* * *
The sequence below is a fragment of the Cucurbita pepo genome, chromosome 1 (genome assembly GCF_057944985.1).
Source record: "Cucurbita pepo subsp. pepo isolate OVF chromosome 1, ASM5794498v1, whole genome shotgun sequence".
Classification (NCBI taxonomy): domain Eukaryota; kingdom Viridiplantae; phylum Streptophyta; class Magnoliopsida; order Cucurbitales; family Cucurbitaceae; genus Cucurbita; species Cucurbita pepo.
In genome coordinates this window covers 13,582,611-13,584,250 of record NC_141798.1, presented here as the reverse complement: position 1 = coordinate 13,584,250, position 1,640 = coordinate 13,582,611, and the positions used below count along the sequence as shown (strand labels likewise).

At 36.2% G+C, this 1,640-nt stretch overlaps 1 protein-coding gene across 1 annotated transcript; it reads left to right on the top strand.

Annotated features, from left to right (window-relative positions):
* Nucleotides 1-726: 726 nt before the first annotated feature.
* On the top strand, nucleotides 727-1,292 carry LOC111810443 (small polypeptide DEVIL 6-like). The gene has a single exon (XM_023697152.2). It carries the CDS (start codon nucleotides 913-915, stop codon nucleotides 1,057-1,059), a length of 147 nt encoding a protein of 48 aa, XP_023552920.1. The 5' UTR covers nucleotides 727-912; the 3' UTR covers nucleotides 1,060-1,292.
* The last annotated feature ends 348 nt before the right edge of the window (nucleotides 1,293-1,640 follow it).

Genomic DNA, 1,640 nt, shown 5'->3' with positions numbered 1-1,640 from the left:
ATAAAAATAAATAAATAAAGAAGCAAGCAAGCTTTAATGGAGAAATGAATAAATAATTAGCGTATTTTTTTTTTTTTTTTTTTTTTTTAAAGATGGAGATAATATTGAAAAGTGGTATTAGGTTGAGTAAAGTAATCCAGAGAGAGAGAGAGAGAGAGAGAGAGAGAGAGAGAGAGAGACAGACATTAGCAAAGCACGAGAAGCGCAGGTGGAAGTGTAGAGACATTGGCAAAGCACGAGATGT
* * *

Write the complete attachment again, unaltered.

The sequence below is a fragment of the Cucurbita pepo genome, chromosome 1 (genome assembly GCF_057944985.1).
Source record: "Cucurbita pepo subsp. pepo isolate OVF chromosome 1, ASM5794498v1, whole genome shotgun sequence".
Classification (NCBI taxonomy): domain Eukaryota; kingdom Viridiplantae; phylum Streptophyta; class Magnoliopsida; order Cucurbitales; family Cucurbitaceae; genus Cucurbita; species Cucurbita pepo.
In genome coordinates this window covers 13,582,611-13,584,250 of record NC_141798.1, presented here as the reverse complement: position 1 = coordinate 13,584,250, position 1,640 = coordinate 13,582,611, and the positions used below count along the sequence as shown (strand labels likewise).

At 36.2% G+C, this 1,640-nt stretch overlaps 1 protein-coding gene across 1 annotated transcript; it reads left to right on the top strand.

Annotated features, from left to right (window-relative positions):
* Nucleotides 1-726: 726 nt before the first annotated feature.
* On the top strand, nucleotides 727-1,292 carry LOC111810443 (small polypeptide DEVIL 6-like). The gene has a single exon (XM_023697152.2). It carries the CDS (start codon nucleotides 913-915, stop codon nucleotides 1,057-1,059), a length of 147 nt encoding a protein of 48 aa, XP_023552920.1. The 5' UTR covers nucleotides 727-912; the 3' UTR covers nucleotides 1,060-1,292.
* The last annotated feature ends 348 nt before the right edge of the window (nucleotides 1,293-1,640 follow it).

Genomic DNA, 1,640 nt, shown 5'->3' with positions numbered 1-1,640 from the left:
ATAAAAATAAATAAATAAAGAAGCAAGCAAGCTTTAATGGAGAAATGAATAAATAATTAGCGTATTTTTTTTTTTTTTTTTTTTTTTTAAAGATGGAGATAATATTGAAAAGTGGTATTAGGTTGAGTAAAGTAATCCAGAGAGAGAGAGAGAGAGAGAGAGAGAGAGAGAGAGAGAGACAGACATTAGCAAAGCACGAGAAGCGCAGGTGGAAGTGTAGAGACATTGGCAAAGCACGAGATGT